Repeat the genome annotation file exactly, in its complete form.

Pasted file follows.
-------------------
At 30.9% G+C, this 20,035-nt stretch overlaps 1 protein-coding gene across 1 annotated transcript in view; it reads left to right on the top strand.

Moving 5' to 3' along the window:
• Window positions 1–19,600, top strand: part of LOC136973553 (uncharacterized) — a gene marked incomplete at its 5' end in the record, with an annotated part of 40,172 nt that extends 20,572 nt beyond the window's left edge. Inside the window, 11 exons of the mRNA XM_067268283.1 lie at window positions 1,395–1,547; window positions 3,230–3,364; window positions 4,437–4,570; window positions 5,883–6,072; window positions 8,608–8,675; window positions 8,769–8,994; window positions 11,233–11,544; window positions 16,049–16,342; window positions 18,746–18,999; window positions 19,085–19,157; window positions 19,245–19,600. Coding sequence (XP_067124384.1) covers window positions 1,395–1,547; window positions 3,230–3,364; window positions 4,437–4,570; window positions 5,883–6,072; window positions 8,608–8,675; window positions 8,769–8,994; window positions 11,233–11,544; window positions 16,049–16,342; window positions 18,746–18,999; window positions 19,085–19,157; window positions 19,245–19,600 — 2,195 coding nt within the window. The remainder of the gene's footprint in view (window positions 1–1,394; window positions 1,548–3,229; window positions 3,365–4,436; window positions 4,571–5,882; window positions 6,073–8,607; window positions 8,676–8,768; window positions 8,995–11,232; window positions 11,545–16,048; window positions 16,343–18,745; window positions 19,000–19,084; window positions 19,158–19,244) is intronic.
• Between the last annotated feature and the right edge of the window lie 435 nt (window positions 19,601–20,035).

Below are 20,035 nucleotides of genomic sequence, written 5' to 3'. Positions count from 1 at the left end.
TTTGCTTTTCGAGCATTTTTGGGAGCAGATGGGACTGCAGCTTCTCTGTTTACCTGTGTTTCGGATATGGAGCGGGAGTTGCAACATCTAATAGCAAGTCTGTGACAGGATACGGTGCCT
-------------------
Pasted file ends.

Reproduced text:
At 30.9% G+C, this 20,035-nt stretch overlaps 1 protein-coding gene across 1 annotated transcript in view; it reads left to right on the top strand.

Moving 5' to 3' along the window:
• Window positions 1–19,600, top strand: part of LOC136973553 (uncharacterized) — a gene marked incomplete at its 5' end in the record, with an annotated part of 40,172 nt that extends 20,572 nt beyond the window's left edge. Inside the window, 11 exons of the mRNA XM_067268283.1 lie at window positions 1,395–1,547; window positions 3,230–3,364; window positions 4,437–4,570; window positions 5,883–6,072; window positions 8,608–8,675; window positions 8,769–8,994; window positions 11,233–11,544; window positions 16,049–16,342; window positions 18,746–18,999; window positions 19,085–19,157; window positions 19,245–19,600. Coding sequence (XP_067124384.1) covers window positions 1,395–1,547; window positions 3,230–3,364; window positions 4,437–4,570; window positions 5,883–6,072; window positions 8,608–8,675; window positions 8,769–8,994; window positions 11,233–11,544; window positions 16,049–16,342; window positions 18,746–18,999; window positions 19,085–19,157; window positions 19,245–19,600 — 2,195 coding nt within the window. The remainder of the gene's footprint in view (window positions 1–1,394; window positions 1,548–3,229; window positions 3,365–4,436; window positions 4,571–5,882; window positions 6,073–8,607; window positions 8,676–8,768; window positions 8,995–11,232; window positions 11,545–16,048; window positions 16,343–18,745; window positions 19,000–19,084; window positions 19,158–19,244) is intronic.
• Between the last annotated feature and the right edge of the window lie 435 nt (window positions 19,601–20,035).

Below are 20,035 nucleotides of genomic sequence, written 5' to 3'. Positions count from 1 at the left end.
TTTGCTTTTCGAGCATTTTTGGGAGCAGATGGGACTGCAGCTTCTCTGTTTACCTGTGTTTCGGATATGGAGCGGGAGTTGCAACATCTAATAGCAAGTCTGTGACAGGATACGGTGCCT